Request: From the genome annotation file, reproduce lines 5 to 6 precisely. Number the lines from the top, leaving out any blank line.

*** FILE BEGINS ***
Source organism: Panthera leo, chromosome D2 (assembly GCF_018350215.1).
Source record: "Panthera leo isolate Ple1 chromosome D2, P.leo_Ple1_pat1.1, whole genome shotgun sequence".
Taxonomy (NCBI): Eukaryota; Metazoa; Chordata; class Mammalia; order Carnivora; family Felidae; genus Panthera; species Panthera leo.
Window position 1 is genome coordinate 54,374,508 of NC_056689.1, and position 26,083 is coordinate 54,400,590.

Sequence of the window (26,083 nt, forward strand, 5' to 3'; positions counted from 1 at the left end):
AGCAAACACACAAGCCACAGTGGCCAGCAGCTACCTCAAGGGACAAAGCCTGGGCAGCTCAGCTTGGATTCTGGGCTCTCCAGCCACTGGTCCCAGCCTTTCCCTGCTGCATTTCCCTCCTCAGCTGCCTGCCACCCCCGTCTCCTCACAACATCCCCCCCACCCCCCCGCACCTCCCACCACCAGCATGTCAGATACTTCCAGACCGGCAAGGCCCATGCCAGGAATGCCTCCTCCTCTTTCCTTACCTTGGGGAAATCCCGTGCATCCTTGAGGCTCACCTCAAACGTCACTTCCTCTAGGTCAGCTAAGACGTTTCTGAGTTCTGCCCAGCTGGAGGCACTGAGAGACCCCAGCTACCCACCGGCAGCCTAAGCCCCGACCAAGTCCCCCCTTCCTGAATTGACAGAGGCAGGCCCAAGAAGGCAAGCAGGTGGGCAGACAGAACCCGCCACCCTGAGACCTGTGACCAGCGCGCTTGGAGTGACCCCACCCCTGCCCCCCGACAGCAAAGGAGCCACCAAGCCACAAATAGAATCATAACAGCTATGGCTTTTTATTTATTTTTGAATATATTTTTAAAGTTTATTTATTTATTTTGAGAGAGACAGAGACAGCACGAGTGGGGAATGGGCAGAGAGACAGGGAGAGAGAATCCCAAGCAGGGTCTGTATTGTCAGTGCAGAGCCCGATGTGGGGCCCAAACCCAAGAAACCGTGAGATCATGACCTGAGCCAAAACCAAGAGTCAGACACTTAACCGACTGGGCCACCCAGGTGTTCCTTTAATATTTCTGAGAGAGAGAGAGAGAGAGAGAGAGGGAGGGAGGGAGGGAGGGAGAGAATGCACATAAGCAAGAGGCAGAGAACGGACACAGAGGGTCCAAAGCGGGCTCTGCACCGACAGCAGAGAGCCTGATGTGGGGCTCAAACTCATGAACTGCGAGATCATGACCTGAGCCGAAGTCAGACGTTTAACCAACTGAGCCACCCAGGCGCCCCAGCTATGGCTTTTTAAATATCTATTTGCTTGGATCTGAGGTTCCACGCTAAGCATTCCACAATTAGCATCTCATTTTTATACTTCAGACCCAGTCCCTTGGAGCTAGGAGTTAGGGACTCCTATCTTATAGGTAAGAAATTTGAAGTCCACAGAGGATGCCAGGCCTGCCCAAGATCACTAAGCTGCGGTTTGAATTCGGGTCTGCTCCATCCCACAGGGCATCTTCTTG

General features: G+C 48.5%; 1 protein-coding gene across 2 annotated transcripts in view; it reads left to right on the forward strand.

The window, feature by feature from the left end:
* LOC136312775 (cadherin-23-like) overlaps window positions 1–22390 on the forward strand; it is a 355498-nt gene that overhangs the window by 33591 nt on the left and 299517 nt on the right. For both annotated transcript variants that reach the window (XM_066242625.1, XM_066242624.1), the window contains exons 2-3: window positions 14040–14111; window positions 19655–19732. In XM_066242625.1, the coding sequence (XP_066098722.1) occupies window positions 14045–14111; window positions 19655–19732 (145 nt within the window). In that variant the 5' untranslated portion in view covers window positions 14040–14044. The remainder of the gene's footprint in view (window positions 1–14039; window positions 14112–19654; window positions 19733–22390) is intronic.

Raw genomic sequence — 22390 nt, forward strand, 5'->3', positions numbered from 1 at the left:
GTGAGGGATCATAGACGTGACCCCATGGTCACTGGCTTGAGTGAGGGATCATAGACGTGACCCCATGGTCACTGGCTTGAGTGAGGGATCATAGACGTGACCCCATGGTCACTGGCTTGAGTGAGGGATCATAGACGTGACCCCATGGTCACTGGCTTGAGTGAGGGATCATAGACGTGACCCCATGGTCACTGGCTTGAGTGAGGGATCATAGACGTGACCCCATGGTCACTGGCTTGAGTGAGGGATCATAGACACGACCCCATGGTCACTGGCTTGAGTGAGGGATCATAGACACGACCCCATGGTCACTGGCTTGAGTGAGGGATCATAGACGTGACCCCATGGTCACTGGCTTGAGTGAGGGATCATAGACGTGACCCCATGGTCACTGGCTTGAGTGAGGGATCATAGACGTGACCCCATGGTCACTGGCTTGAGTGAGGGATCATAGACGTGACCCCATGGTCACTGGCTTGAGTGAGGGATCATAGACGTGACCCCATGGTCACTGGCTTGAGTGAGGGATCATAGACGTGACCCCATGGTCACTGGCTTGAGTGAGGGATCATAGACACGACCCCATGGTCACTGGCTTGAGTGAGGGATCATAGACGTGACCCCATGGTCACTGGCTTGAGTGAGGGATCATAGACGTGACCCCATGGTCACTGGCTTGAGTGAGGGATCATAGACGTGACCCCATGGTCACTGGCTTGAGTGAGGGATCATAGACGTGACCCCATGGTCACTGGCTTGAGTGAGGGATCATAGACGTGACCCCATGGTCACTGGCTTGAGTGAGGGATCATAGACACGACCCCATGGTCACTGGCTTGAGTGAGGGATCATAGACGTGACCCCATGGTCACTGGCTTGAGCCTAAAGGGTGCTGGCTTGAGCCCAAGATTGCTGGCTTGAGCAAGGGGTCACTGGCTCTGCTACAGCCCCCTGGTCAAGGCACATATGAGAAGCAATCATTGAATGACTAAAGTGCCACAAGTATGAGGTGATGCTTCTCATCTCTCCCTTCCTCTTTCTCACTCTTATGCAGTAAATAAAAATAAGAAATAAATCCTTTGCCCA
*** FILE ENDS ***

Sequence of the window (26,083 nt, forward strand, 5' to 3'; positions counted from 1 at the left end):
AGCAAACACACAAGCCACAGTGGCCAGCAGCTACCTCAAGGGACAAAGCCTGGGCAGCTCAGCTTGGATTCTGGGCTCTCCAGCCACTGGTCCCAGCCTTTCCCTGCTGCATTTCCCTCCTCAGCTGCCTGCCACCCCCGTCTCCTCACAACATCCCCCCCACCCCCCCGCACCTCCCACCACCAGCATGTCAGATACTTCCAGACCGGCAAGGCCCATGCCAGGAATGCCTCCTCCTCTTTCCTTACCTTGGGGAAATCCCGTGCATCCTTGAGGCTCACCTCAAACGTCACTTCCTCTAGGTCAGCTAAGACGTTTCTGAGTTCTGCCCAGCTGGAGGCACTGAGAGACCCCAGCTACCCACCGGCAGCCTAAGCCCCGACCAAGTCCCCCCTTCCTGAATTGACAGAGGCAGGCCCAAGAAGGCAAGCAGGTGGGCAGACAGAACCCGCCACCCTGAGACCTGTGACCAGCGCGCTTGGAGTGACCCCACCCCTGCCCCCCGACAGCAAAGGAGCCACCAAGCCACAAATAGAATCATAACAGCTATGGCTTTTTATTTATTTTTGAATATATTTTTAAAGTTTATTTATTTATTTTGAGAGAGACAGAGACAGCACGAGTGGGGAATGGGCAGAGAGACAGGGAGAGAGAATCCCAAGCAGGGTCTGTATTGTCAGTGCAGAGCCCGATGTGGGGCCCAAACCCAAGAAACCGTGAGATCATGACCTGAGCCAAAACCAAGAGTCAGACACTTAACCGACTGGGCCACCCAGGTGTTCCTTTAATATTTCTGAGAGAGAGAGAGAGAGAGAGAGAGGGAGGGAGGGAGGGAGGGAGAGAATGCACATAAGCAAGAGGCAGAGAACGGACACAGAGGGTCCAAAGCGGGCTCTGCACCGACAGCAGAGAGCCTGATGTGGGGCTCAAACTCATGAACTGCGAGATCATGACCTGAGCCGAAGTCAGACGTTTAACCAACTGAGCCACCCAGGCGCCCCAGCTATGGCTTTTTAAATATCTATTTGCTTGGATCTGAGGTTCCACGCTAAGCATTCCACAATTAGCATCTCATTTTTATACTTCAGACCCAGTCCCTTGGAGCTAGGAGTTAGGGACTCCTATCTTATAGGTAAGAAATTTGAAGTCCACAGAGGATGCCAGGCCTGCCCAAGATCACTAAGCTGCGGTTTGAATTCGGGTCTGCTCCATCCCACAGGGCATCTTCTTG